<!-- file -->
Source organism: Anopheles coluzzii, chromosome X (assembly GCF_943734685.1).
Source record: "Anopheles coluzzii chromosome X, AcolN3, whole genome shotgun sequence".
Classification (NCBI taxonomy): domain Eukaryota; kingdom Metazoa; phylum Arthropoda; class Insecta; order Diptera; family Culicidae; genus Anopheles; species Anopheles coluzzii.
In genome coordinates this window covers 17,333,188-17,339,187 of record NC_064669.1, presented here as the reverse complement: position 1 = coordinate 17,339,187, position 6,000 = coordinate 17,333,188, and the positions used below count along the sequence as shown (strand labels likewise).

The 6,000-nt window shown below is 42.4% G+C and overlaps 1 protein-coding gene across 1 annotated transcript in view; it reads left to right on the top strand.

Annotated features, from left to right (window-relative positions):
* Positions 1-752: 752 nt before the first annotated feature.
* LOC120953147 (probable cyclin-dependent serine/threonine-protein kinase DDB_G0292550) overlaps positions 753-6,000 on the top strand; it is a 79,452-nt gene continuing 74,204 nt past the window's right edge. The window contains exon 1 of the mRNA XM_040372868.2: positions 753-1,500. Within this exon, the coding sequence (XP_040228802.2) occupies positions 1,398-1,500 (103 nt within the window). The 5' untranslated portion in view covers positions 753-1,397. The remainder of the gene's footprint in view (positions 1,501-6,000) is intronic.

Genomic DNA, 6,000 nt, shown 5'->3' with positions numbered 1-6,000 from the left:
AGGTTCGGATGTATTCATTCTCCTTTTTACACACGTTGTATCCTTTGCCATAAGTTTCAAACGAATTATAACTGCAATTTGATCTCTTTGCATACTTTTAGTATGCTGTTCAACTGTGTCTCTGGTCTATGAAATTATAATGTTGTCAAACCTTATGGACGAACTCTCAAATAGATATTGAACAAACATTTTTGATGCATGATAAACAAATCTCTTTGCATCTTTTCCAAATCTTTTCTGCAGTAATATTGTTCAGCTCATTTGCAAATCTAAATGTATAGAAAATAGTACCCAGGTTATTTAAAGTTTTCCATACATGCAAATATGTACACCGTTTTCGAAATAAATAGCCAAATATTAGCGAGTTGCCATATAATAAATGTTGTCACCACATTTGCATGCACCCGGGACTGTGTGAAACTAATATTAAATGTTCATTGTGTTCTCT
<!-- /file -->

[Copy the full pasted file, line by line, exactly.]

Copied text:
Source organism: Anopheles coluzzii, chromosome X (assembly GCF_943734685.1).
Source record: "Anopheles coluzzii chromosome X, AcolN3, whole genome shotgun sequence".
Classification (NCBI taxonomy): domain Eukaryota; kingdom Metazoa; phylum Arthropoda; class Insecta; order Diptera; family Culicidae; genus Anopheles; species Anopheles coluzzii.
In genome coordinates this window covers 17,333,188-17,339,187 of record NC_064669.1, presented here as the reverse complement: position 1 = coordinate 17,339,187, position 6,000 = coordinate 17,333,188, and the positions used below count along the sequence as shown (strand labels likewise).

The 6,000-nt window shown below is 42.4% G+C and overlaps 1 protein-coding gene across 1 annotated transcript in view; it reads left to right on the top strand.

Annotated features, from left to right (window-relative positions):
* Positions 1-752: 752 nt before the first annotated feature.
* LOC120953147 (probable cyclin-dependent serine/threonine-protein kinase DDB_G0292550) overlaps positions 753-6,000 on the top strand; it is a 79,452-nt gene continuing 74,204 nt past the window's right edge. The window contains exon 1 of the mRNA XM_040372868.2: positions 753-1,500. Within this exon, the coding sequence (XP_040228802.2) occupies positions 1,398-1,500 (103 nt within the window). The 5' untranslated portion in view covers positions 753-1,397. The remainder of the gene's footprint in view (positions 1,501-6,000) is intronic.

Genomic DNA, 6,000 nt, shown 5'->3' with positions numbered 1-6,000 from the left:
AGGTTCGGATGTATTCATTCTCCTTTTTACACACGTTGTATCCTTTGCCATAAGTTTCAAACGAATTATAACTGCAATTTGATCTCTTTGCATACTTTTAGTATGCTGTTCAACTGTGTCTCTGGTCTATGAAATTATAATGTTGTCAAACCTTATGGACGAACTCTCAAATAGATATTGAACAAACATTTTTGATGCATGATAAACAAATCTCTTTGCATCTTTTCCAAATCTTTTCTGCAGTAATATTGTTCAGCTCATTTGCAAATCTAAATGTATAGAAAATAGTACCCAGGTTATTTAAAGTTTTCCATACATGCAAATATGTACACCGTTTTCGAAATAAATAGCCAAATATTAGCGAGTTGCCATATAATAAATGTTGTCACCACATTTGCATGCACCCGGGACTGTGTGAAACTAATATTAAATGTTCATTGTGTTCTCT